This is not the best of times for Ndigbo, a people originally found across the lower Niger but unarguably scattered all over the globe today. Indeed, these are a people truly in straits. The downward turn of the fortune of Ndigbo did not happen in an instance but they never imagined that the proportion of the misfortunes that befell them in the last six months especially when they thought they must have atoned for their perceived sins in Nigeria, real or hallucinatory. It started way back in 1953 in Kano with the massacre of Ndigbo over some political arguments that were raging at the parliament in far away Lagos. Ever since, the shedding of Igbo blood for reasons ranging from the political to the religious, down to the ridiculous seems to have become a cultural sport in the northern part of the country.
The doomsday heightened on January 15, 1965, a day a daredevil section of Nigerian soldiers led mainly but not exclusively by Igbo officers staged a bloody putsch which was equally foiled by another section of Nigeria soldiers led mainly by Igbo officers. This bloody event gave rise to the Nigerian/Biafran War in which an estimated 2 million perished. A greater percentage of this figure was felled neither at the warfronts nor by enemy fire but by the starvation policy finagled by one of the most learned Nigerian of the era, a sage, a lawyer, a journalist, a statesman of international stature who nonetheless failed to see the universal in the human person.
Although Ndigbo survived the 30 months old fratricidal war of attrition with 20 pounds apiece, the bruises and the nightmares of the war have been haunting them ever since. Thus in Nigeria, Ndigbo symbolically became the hewers of wood, the underdogs and a perennially marginalized people. These setbacks not withstanding many among them continued to excel in many fields of human endeavor, despite the institutionalized disadvantages. Since, the civil service and corporations had eluded them, they naturally found their feet and carved their niche in commerce. Paradoxically, although the Igboman is the most endangered in Nigeria he is arguably the most ardent believer in Nigeria. The Igboman is the one Nigerian who would not think twice about developing any part of Nigeria in which he finds himself. The Igboman is one Nigerian who makes a conscious effort to appear Nigerian. The average Igbo politician is one who won’t blink an eye at standing down the interest of his region for an elusive pan-Nigerianism. Perhaps the Igboman did all these because he is arguably the one Nigerian who craves for acceptance; perhaps the one Nigerian apologetic about his identity. Yet he trudged on, all this notwithstanding.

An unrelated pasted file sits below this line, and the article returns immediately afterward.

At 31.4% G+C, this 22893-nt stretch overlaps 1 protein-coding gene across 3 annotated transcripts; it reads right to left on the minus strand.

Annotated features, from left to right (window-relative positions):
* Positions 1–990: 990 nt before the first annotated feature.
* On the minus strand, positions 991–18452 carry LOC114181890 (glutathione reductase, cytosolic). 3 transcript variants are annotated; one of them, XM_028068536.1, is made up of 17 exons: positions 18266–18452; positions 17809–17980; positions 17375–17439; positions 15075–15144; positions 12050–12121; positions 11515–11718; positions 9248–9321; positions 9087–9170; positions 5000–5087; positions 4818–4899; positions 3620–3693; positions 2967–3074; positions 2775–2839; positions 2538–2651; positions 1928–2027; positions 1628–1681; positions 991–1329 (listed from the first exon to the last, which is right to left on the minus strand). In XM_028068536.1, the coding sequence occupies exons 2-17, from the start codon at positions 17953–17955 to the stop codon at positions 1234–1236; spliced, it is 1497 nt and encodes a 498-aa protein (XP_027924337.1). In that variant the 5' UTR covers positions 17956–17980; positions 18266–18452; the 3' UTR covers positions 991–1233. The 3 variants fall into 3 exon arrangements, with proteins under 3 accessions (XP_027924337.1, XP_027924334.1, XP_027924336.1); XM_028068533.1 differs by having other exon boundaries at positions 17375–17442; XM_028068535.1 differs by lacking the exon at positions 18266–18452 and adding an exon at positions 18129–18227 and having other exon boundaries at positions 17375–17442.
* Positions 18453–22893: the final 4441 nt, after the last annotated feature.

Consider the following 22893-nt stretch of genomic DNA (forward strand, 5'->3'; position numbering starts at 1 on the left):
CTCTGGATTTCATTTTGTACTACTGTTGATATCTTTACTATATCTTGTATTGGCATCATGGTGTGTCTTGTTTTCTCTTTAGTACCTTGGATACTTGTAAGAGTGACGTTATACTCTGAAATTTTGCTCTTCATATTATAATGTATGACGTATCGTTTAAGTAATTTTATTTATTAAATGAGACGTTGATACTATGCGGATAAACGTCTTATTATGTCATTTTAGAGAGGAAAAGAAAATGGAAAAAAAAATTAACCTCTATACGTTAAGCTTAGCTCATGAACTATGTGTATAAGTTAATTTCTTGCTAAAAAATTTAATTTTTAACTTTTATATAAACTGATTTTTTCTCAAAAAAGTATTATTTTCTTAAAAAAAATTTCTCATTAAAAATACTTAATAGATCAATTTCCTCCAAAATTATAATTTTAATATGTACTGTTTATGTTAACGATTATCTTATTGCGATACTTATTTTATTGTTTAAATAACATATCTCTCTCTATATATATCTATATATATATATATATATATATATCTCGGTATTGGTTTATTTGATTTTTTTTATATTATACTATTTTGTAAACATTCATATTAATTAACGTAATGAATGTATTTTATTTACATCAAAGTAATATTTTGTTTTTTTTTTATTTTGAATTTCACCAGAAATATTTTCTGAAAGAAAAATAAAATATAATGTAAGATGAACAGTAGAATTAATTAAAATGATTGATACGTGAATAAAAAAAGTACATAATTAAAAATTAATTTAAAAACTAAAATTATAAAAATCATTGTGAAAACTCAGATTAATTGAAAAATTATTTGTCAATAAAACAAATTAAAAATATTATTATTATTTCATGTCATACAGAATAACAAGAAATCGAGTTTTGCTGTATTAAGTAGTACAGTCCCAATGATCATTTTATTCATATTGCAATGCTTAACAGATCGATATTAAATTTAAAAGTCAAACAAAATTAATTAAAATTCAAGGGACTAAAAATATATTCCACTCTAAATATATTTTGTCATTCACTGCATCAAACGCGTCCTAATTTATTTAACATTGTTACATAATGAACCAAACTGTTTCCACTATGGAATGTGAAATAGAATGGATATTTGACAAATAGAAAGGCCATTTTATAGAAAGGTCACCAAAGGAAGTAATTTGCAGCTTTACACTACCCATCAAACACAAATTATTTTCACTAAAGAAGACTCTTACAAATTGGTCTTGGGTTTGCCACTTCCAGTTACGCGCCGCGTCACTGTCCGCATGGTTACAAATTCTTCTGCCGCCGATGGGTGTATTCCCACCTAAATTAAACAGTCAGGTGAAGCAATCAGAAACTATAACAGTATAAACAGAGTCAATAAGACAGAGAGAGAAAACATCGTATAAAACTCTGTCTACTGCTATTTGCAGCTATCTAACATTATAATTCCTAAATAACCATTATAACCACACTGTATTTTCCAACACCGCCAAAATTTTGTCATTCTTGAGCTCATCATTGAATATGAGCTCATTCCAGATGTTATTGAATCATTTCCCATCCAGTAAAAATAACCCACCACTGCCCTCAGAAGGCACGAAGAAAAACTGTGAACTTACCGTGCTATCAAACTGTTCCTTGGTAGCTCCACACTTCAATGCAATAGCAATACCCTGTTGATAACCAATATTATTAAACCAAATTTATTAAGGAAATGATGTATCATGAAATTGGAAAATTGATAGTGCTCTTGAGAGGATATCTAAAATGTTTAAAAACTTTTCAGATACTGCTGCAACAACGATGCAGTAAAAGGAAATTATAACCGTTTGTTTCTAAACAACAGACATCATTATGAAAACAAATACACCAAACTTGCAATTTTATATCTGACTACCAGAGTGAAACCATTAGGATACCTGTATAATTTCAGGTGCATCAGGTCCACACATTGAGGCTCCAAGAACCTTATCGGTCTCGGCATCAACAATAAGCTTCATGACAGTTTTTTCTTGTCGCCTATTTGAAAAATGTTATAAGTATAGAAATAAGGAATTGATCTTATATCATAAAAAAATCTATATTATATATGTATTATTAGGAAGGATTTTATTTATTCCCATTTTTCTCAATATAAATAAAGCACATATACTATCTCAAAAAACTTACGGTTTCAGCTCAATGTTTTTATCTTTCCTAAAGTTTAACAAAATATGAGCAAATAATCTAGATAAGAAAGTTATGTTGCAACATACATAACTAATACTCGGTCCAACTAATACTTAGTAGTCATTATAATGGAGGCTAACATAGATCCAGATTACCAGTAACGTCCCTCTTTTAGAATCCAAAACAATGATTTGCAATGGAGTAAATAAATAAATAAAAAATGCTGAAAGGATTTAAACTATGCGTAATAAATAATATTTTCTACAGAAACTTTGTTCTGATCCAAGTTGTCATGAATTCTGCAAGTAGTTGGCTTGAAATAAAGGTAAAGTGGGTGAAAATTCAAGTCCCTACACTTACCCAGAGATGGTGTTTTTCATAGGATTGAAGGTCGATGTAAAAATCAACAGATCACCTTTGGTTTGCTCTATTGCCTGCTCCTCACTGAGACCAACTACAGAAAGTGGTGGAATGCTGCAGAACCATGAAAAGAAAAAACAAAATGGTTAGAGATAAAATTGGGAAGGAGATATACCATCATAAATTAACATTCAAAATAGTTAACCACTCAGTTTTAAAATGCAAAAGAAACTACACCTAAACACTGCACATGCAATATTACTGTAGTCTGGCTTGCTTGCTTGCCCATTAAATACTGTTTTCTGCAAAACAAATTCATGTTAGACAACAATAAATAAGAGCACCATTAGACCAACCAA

But the events of the last six months and a few more have put Ndigbo at crossroads. First, they were massacred in hundreds for the simple act of exercising a basic right: the right to vote for a candidate of their choice. For voting for Dr Jonathan instead of Gen. Buhari, Ndigbo paid with blood and tears. Yet like the Christians they predominantly are, they turned the other cheek. But the Boko Haram intifada gave them the rawest deal since the days of the Civil War. Without a war going on, Ndigbo became endangered species in their own country. Killed every day while the government looked the other way. From the local government to the state government down to the federal government, all remained moot. For all the atrocities committed against Ndigbo by Boko Haram, all the northern political leadership could say was that Ndigbo could leave the north! Now the Igboman is a refugee in his own country. Would it be wrong for him to seek self-determination; would it be right for him endure his miseries in impotent silence?
Corpses are shipped down regularly to Igboland, lucky ones anyway. The not so lucky find themselves in unmarked graves in nameless hamlets in the volatile boko-haramish north. Corpses felled by fellow countrymen in a masked political terrorism with pretensions. These people tell the Igboman that he is unwanted in their part of Nigeria. They kill his kind in numbers to prove their points as irrational as they are. Yet the Igboman is called to do nothing but profess a religious faith in his citizenship in Nigeria, for all that it is worth. How do Ndigbo wriggle out of this dilemma; how will Ndigbo solve this crises of choice? Forced in Nigeria in principle and forced out in practice. If he dares go as he did in 1967, he is called a secessionist, if he stays cool, the silent genocide rages on. When will the inertia end? There must be a way of telling the deaf and blind woman that her lover is dead!